Home From the Vinyl Cafe: A Year Of Stories Paperback – Sep 29 2009
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As the storytelling host of CBC Radio's The Vinyl Café, Stuart McLean has become one of Canada's best-loved broadcasters. His tales are heartwarming and brimming with real-life humour, and the Vinyl Café collections are perennial best-sellers in Canada. Home from the Vinyl Café, the second in the series of stories collected from the show and the winner of the 1999 Stephen Leacock Medal for Humour, revisits the lives of Dave, owner of a downtown Toronto record store, his wife, Morley, and their children Stephanie and Sam.
The stories take the reader through a year in the life of the quirky family, beginning with the hilarious Christmas story "Dave Cooks a Turkey." Having forgotten his promise to buy the Christmas turkey, Dave finds a frozen one at an all-night convenience store and thaws it with a hair dryer (and a glass of scotch for him). "Emil" is the touching tale of a homeless man who, much to Dave's chagrin, shows up one day in front of the Vinyl Café wearing ripped pants and slippers. When Emil wins $10,000 in the lottery and gives $500 of it to Morley, she finds a way to return the money to him with little gifts and offerings. In the end, it's Emil who enriches the lives of Dave, Morley, and the children. Other subjects include summer camp, life at the cottage, music lessons, and one fiasco of a Christmas party at which all the parents stay strangely sober while the children accidentally get drunk. McLean's stories vibrate with warmth, laughter, and compassion. And because they had their beginnings in spoken storytelling, these slices of daily life are wonderful to read aloud with friends and family members of all generations. --Mark Frutkin --This text refers to an out of print or unavailable edition of this title.
From Publishers Weekly
Colloquial, interlocking stories chronicle the ups and downs of a suburban Toronto couple in this warm-hearted latest by Canadian author and broadcast personality McLean (Stories from the Vinyl Café). "Holland" considers the courtship and marriage of Dave, the owner of the eponymous record store, and his wife, Morley; early differences in perspective (she thinks eating raw onions is gross; he can't stand those frou-frou chive snippets in his eggs) lead them to a spontaneous skating trip to Holland to cement their romance. "Sourdough" concerns what happens when a neighbor asks Dave to baby-sit the starter for his precious sourdough bread; the sweet, charming "Burd" charts the consequences of Dave's decision to feed an unlikely avian visitor. Dave's daughter and niece enter the picture in subsequent stories, and McLean includes funny scenes about holiday dinners and road trips as well as poignant thoughts about the inevitable failing of Dave and Morley's parents. McLean's natural flair for storytelling helps overcome the limitations of the Lake Wobegonesque conceit, and while he reaches for overly cute, contrived humor in several entries, the overall package is highly enjoyable.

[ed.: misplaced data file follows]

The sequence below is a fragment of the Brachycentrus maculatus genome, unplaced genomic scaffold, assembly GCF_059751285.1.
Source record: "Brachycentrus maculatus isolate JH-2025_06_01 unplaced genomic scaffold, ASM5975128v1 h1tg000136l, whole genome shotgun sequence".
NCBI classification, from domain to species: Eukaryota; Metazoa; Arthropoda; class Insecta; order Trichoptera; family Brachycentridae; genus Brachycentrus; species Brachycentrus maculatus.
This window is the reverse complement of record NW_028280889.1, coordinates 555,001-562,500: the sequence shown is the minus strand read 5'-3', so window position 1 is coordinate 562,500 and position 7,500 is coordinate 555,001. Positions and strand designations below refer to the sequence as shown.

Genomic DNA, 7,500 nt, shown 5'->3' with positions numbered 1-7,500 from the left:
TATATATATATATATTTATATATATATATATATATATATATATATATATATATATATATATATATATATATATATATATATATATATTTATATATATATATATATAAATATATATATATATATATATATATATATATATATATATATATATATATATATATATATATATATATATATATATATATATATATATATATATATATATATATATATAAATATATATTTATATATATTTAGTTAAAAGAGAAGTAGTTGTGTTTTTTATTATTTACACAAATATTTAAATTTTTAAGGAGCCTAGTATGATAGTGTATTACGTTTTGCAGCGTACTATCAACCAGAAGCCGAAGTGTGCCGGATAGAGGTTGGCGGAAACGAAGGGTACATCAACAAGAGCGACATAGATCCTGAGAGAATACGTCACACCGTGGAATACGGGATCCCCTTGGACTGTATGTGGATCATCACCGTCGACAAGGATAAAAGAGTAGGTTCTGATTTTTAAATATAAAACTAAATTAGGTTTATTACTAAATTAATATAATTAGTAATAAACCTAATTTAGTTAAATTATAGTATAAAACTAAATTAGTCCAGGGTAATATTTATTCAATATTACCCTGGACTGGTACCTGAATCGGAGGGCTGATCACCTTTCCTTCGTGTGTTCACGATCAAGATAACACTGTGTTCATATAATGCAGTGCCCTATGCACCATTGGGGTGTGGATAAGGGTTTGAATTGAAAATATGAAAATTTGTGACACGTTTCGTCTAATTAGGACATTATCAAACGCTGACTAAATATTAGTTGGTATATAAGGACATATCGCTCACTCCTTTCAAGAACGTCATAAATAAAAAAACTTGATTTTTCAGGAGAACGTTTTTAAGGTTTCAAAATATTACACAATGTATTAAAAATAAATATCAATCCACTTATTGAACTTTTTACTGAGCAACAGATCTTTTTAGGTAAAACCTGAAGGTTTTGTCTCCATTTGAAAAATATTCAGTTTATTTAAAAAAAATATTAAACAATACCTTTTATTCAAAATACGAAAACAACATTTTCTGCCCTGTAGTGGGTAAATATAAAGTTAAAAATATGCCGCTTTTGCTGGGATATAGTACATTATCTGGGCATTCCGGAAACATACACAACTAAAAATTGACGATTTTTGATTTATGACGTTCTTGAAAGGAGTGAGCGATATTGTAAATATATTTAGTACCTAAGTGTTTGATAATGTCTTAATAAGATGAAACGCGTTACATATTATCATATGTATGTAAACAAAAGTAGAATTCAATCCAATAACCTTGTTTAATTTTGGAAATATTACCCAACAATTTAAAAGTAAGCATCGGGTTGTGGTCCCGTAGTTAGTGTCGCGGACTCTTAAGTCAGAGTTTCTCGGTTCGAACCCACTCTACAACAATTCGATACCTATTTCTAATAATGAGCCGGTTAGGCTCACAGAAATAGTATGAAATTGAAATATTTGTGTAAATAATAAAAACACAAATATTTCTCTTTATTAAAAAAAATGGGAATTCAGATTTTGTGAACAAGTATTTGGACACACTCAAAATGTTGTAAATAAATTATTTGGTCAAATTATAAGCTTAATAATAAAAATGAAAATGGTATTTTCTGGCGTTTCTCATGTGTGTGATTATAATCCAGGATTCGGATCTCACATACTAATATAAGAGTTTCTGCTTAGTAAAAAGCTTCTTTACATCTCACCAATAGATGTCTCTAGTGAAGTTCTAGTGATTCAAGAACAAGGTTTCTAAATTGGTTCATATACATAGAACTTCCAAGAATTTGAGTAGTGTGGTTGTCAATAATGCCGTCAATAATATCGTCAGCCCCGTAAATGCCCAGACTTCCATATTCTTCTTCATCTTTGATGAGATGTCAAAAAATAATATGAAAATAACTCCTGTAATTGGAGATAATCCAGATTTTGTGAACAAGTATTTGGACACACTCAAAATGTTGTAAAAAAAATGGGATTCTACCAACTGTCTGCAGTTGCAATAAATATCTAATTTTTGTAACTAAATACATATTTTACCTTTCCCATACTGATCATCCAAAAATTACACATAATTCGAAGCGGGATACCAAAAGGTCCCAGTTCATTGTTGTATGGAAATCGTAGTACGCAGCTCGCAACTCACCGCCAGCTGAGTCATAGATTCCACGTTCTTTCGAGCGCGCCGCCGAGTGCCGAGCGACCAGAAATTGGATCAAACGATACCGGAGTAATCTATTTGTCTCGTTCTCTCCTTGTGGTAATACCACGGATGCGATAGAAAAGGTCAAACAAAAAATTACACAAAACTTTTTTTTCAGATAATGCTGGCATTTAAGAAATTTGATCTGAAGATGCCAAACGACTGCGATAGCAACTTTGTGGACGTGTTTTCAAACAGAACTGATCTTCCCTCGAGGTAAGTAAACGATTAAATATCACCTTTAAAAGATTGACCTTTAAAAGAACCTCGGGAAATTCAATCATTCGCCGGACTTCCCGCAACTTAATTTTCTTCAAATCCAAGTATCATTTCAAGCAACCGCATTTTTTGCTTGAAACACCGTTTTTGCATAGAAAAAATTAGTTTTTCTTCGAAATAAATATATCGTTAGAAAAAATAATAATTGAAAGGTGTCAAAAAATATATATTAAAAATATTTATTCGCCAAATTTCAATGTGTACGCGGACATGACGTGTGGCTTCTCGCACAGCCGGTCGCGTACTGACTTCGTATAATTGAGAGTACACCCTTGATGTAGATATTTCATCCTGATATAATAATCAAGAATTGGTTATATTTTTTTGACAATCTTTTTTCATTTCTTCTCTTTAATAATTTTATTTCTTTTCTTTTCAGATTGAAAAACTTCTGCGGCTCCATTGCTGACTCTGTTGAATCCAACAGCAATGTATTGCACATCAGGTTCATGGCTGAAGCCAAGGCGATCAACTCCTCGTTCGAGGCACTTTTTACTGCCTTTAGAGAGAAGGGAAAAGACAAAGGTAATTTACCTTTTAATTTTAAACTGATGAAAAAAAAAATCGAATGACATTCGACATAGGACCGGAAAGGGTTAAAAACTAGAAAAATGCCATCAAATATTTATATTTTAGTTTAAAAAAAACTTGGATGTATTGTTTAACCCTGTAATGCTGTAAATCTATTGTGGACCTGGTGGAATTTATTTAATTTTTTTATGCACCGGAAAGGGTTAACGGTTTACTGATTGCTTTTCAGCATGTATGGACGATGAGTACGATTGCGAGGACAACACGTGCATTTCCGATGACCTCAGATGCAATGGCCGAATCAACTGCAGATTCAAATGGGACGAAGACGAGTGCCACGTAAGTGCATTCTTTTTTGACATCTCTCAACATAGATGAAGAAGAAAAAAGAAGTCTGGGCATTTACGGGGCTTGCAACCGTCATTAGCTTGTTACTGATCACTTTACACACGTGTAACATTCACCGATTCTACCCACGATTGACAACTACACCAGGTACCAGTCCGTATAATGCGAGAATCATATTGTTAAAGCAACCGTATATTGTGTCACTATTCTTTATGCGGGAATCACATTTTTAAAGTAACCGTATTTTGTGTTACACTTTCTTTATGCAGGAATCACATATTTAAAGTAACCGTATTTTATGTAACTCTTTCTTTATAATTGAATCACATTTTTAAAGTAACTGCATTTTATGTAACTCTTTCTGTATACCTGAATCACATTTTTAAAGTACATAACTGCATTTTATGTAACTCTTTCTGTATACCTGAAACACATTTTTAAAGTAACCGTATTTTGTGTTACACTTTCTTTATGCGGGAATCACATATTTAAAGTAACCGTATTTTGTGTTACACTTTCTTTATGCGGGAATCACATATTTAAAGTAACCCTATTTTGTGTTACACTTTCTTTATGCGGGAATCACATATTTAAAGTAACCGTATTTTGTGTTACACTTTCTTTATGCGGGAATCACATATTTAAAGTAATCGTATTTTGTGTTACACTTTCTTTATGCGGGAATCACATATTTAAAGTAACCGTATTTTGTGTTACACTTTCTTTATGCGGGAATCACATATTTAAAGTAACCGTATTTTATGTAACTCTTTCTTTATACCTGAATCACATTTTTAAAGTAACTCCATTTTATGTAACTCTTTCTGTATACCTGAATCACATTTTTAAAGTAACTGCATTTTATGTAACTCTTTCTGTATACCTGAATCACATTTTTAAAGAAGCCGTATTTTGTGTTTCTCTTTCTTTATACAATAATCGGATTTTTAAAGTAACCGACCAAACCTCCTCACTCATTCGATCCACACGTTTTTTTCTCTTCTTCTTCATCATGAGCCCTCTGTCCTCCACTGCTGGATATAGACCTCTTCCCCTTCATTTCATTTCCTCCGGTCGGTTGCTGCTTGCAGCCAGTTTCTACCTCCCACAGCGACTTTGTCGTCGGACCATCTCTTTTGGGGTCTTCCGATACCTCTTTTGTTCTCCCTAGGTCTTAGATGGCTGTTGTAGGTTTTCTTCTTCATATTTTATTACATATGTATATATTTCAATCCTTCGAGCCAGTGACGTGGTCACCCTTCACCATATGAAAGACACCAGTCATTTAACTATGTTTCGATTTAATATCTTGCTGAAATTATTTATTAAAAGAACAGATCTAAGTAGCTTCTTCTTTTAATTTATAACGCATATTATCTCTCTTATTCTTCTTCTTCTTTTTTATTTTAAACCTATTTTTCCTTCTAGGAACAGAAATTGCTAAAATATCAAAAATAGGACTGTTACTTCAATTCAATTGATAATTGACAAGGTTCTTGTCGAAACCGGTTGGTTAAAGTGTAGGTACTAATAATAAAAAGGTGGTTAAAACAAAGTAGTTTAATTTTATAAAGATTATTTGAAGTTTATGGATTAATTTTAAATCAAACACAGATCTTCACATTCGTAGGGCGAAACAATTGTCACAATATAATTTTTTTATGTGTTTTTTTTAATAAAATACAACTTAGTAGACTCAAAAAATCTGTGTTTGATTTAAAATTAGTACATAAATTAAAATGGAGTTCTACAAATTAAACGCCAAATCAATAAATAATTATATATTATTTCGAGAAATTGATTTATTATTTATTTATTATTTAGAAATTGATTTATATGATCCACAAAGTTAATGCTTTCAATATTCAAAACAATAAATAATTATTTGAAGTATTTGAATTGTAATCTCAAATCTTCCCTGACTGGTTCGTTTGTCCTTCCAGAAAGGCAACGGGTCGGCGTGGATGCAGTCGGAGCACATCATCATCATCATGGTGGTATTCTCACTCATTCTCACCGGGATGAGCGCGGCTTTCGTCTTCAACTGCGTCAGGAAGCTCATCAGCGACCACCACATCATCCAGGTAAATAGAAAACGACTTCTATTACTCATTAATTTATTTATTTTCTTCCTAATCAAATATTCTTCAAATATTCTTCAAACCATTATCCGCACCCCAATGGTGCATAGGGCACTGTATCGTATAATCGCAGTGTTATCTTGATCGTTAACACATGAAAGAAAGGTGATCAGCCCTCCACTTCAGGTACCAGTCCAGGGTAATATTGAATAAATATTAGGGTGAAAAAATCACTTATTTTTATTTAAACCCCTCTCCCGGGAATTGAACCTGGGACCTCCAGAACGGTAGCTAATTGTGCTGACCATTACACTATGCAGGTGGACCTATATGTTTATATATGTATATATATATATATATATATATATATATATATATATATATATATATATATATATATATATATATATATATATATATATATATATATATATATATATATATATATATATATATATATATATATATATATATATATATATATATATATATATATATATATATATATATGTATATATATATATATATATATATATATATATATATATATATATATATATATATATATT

Copyright © Reed Business Information, a division of Reed Elsevier Inc. All rights reserved. --This text refers to an out of print or unavailable edition of this title.
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Top Customer Reviews
Now, if you have no idea who I'm talking about, you're in for a real treat. Stuart McLean is a humourist who speaks on the radio twice a week with his wonderful Canadian prose short narratives, which always manage to make me laugh out loud. I've bought a few of his tape collections so I can listen to them whenever I'd like; he's that good. You follow the lives of this small family through their idiosyncratic - and wonderfully Canadian - trials and laughs throughout this book.
Stephen Leacock award winner McLean has put together a wonderful collection here, and if you can get a copy, do.
It is important to note that this book is not out of print, it is merely published in Canada. You could get it through a Canadian source with no troubles.
If you do manage to find this title (I've got my fingers crossed for you), then beware - do not read this while on public transport or eating out. You'll be laughing out loud, long and hard, from the get-go.
The opening sequence is one of the funniest pieces of prose I've read in a long time; you will never look at Christmas dinner in the same light again.
McLean has an easy-going, conversational writing style that engages the reader immediately - he draws you in as a willing voyeur, anticipating the next hilarious calamity to strike the book's protagonist.
If you live in the north climes where it gets cold at night, the final sequence in the book will harken back your days of daring... ever stick your tongue to cold metal? Not so funny for the poor soul who dares such trickery, hilarious for those who're watching.
This book gets a big thumbs up - it's not a challenging read, but it's tremendous fun nonetheless!
The characters in it are lovable and recogizable. The teenage daughter in it was very much like my own teenager, and it was with relief and interest to see how other families interact with such a character. (Often with trepidation!)
The stories really are quite wonderful----I don't often laugh out loud whilst reading, but I certainly did with this book----so much so, that my husband checked my night table to make sure my tea cup actually did have tea in it, and not something a little more adult like.
A great book---I want all my friends and family to read it;however I am insisting that first they lend me a prized possession of theirs to be returned only when I get my book back.